Teenage long jump sensation Larissa Iapichino at the Olympics and tying her mother’s record

Even now, two and a half months after her jump to the Italian indoor championships, the 18-year-old struggles to explain what she felt as she set a new world junior indoor record and matched the Italian indoor record.

“I can’t describe it. It was kind of like I had this power outage and then I realized it all, and it was like: Wow,” Iapichino told CNN Sport.

The 18-year-old’s 6.91-meter jump in February also had personal significance.

Iapichino’s mother, two-time Olympic silver medalist Fiona May, is the only Italian to jump the same distance indoors. The two now share a spot on the country’s long jump record books, but that doesn’t mean May is at all worried about ceding records to her daughter.

“She was in the competition,” says Iapichino. “She walked over to me and said, ‘You could have been 6.92m.’ And I was like: ‘Mom?!

“She was so happy for me. And she doesn’t mind if one day I break her records. […] she always pushes me to do my best. “

Iapichino is now preparing to compete in the Tokyo Olympics later this year. Her mother, who was born in Great Britain but competed for Italy after marrying former pole vaulter Gianni Iapichino, has already passed on some advice after competing in five Olympics during her career.
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Iapichino competes in the women's long jump at the Italian Indoor Championships in Ancona on February 20.

“She said you have to be there and feel the emotions, feel the typical atmosphere of the Olympic Games,” explains Iapichino. “She couldn’t describe it to me. She said you must feel it on your own skin.

“I watch my mom’s videos sometimes. It’s so strange to see my mom as an athlete because all my life I’ve seen her as my mom, like the one who tells me to do my homework, not to sleep late.

“But she was a legend – and she is a legend here in Italy – and that makes me really proud of her.”

Named in honor of Larisa Berezhnaya, a former long jumper competing for the USSR and Ukraine and May’s rival in the 1990s, it may seem that Iapichino was always destined to get into the sport on her own. .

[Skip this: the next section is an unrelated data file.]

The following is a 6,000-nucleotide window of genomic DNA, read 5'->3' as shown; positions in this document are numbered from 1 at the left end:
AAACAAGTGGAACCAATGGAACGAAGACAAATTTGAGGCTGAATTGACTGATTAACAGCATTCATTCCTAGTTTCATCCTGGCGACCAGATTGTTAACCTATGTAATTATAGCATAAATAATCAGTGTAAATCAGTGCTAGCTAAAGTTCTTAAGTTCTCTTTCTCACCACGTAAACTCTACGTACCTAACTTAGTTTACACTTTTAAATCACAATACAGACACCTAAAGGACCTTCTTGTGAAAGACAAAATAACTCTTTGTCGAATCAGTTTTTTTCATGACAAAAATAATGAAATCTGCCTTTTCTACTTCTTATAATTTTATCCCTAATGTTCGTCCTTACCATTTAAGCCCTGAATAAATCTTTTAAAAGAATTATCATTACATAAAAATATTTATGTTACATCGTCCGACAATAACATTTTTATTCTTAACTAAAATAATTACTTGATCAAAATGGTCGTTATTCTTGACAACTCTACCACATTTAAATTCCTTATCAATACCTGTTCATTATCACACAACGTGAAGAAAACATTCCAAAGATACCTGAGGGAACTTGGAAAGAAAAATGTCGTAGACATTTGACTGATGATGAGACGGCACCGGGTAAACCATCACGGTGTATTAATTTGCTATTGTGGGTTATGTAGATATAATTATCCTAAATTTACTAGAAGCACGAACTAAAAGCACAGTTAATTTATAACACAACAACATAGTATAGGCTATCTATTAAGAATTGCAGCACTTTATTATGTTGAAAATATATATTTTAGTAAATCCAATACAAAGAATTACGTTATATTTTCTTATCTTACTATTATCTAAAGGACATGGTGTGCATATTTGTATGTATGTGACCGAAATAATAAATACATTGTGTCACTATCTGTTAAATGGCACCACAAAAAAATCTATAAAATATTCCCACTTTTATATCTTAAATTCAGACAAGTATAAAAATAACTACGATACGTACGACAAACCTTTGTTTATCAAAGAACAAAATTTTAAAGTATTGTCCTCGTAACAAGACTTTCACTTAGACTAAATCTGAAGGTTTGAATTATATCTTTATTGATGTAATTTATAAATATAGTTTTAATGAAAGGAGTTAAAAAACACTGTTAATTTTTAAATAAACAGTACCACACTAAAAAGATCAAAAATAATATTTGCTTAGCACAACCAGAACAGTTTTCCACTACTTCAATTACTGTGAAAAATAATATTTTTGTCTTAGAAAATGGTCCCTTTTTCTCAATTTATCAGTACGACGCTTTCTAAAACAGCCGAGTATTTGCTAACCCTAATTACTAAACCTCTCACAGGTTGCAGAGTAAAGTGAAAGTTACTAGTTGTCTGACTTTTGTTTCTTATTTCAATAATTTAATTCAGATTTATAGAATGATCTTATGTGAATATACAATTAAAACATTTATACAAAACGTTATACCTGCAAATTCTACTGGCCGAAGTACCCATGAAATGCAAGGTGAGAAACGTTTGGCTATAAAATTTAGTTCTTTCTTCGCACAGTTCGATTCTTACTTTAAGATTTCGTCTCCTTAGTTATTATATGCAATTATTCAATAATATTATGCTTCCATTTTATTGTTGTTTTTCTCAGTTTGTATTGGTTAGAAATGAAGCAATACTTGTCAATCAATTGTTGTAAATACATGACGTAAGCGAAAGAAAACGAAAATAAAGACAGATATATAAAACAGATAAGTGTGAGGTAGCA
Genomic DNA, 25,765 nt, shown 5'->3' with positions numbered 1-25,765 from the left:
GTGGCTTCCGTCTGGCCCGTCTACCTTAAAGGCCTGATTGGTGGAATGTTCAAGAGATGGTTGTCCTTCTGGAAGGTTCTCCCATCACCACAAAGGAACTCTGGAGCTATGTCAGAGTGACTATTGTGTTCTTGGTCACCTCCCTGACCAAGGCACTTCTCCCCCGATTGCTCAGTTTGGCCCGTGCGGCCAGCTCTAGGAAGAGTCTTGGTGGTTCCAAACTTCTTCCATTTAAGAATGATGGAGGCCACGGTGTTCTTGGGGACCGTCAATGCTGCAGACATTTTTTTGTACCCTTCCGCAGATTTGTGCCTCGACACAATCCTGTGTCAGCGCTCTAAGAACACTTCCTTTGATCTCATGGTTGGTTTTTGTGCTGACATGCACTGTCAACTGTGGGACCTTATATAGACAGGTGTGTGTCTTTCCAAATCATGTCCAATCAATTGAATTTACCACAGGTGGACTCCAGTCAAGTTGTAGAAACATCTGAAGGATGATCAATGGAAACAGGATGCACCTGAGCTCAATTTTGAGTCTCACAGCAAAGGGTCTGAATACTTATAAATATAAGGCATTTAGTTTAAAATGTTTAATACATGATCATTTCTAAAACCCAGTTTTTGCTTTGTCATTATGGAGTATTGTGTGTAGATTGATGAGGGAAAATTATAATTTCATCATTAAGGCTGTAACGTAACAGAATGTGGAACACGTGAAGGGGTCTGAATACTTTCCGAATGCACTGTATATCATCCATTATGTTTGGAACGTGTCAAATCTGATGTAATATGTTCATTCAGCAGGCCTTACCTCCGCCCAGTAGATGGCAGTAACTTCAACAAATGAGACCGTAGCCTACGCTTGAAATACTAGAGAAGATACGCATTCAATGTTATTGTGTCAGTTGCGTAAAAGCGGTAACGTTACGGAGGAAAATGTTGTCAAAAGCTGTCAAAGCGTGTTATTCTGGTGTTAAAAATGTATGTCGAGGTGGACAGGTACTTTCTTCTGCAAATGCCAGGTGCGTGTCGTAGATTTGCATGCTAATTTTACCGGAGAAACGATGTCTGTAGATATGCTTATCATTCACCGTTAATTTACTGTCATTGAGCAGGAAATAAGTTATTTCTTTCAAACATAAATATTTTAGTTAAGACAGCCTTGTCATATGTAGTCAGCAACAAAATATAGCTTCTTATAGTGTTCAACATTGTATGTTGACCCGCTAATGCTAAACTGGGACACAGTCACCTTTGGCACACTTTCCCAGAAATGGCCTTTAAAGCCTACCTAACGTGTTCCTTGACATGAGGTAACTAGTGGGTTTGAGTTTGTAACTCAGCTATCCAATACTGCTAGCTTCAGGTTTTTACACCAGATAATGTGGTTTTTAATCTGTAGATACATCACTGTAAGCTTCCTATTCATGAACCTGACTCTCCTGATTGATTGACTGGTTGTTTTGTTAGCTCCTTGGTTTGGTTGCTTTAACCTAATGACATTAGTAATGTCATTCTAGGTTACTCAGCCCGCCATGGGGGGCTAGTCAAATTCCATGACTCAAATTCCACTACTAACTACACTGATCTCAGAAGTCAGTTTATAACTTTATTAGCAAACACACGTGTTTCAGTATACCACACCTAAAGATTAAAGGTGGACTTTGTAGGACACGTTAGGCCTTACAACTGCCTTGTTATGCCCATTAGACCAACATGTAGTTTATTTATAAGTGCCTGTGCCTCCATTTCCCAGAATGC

But after starting his sporting life as a gymnast and despite his family origins, the long jump never seemed obvious.

“When I started athletics I hated the long jump, it was my worst event,” says Iapichino.

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“I was a sprinter and a hurdler and one day my old trainer asked me to do this long jump competition just for fun […] and I started to jump away.

“From that moment on, I was like, ‘Oh, that’s not so bad.’ And then I started training for it, and here I am.

“It was pretty laid back and I’m really happy with it. My first love was the hurdles, but my heart is with the long jump. I mean, it’s something that maybe I’m quite fond of because that it is also a family affair. “

Nationally, Iapichino has achieved considerable success – most recently his record-breaking jump to Ancona in February which earned him the Italian indoor title.

She was also crowned European Under-20 Champion in 2019 after beating athletes nearly two years her senior, something she has grown used to throughout her career.

“I have always been the youngest,” she says. “When I was U18 I competed with the U20s, and now I’m U20 and I compete with the seniors. I’m used to it.

“But senior competitions are different. It’s a battleground, literally, but it’s quite fun and challenging to compete with these women who are so inspiring.”

Iapichino now aims to jump over seven meters – “a really important measure in the women’s long jump” – and beyond that is her mother’s Italian record of 7.11m as a distant target.

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Mother and daughter Fiona May (left) and Larissa Iapichino share the Italian indoor long jump record.

She also leads a busy life outside of athletics. In addition to training for two and a half to three hours a day, five times a week, Iapichino is also in his final year of high school and will be taking his final exams in June. She then plans to study law in Florence while pursuing her sports career.

“It’s pretty hard to balance those two things,” says Iapichino.

“Usually I study late. Sometimes I try to find little pieces in my free time to just copy a few notes, study. So it’s quite difficult, but with hard work anything is possible.”

Iapichino will be 19 and just graduated from high school when she competes in the Olympics, which start on July 23.

Her main emotions ahead of the Games are “enough excitement”, although her family may not be able to travel with her to Tokyo after international spectators were banned from attending amid the pandemic.

Iapichino is preparing for his first Olympics.

“They will be with me by phone, video calls and SMS,” says Iapichino.

“Having your family there, your first Olympics, I think it’s quite moving and important, but it’s pretty complicated. So we’ll see.”

If her family can’t be with her in person in Tokyo, then the lessons she learned from two former athletes certainly will.

“I’ve always been brought up with the values ​​of sport – hard work, determination – which has influenced my athletic career a lot,” said Iapichino.

“From the moment I started playing sports and even in life, I still rely on these values ​​that they teach me from the world. Sport has been part of my life forever.”

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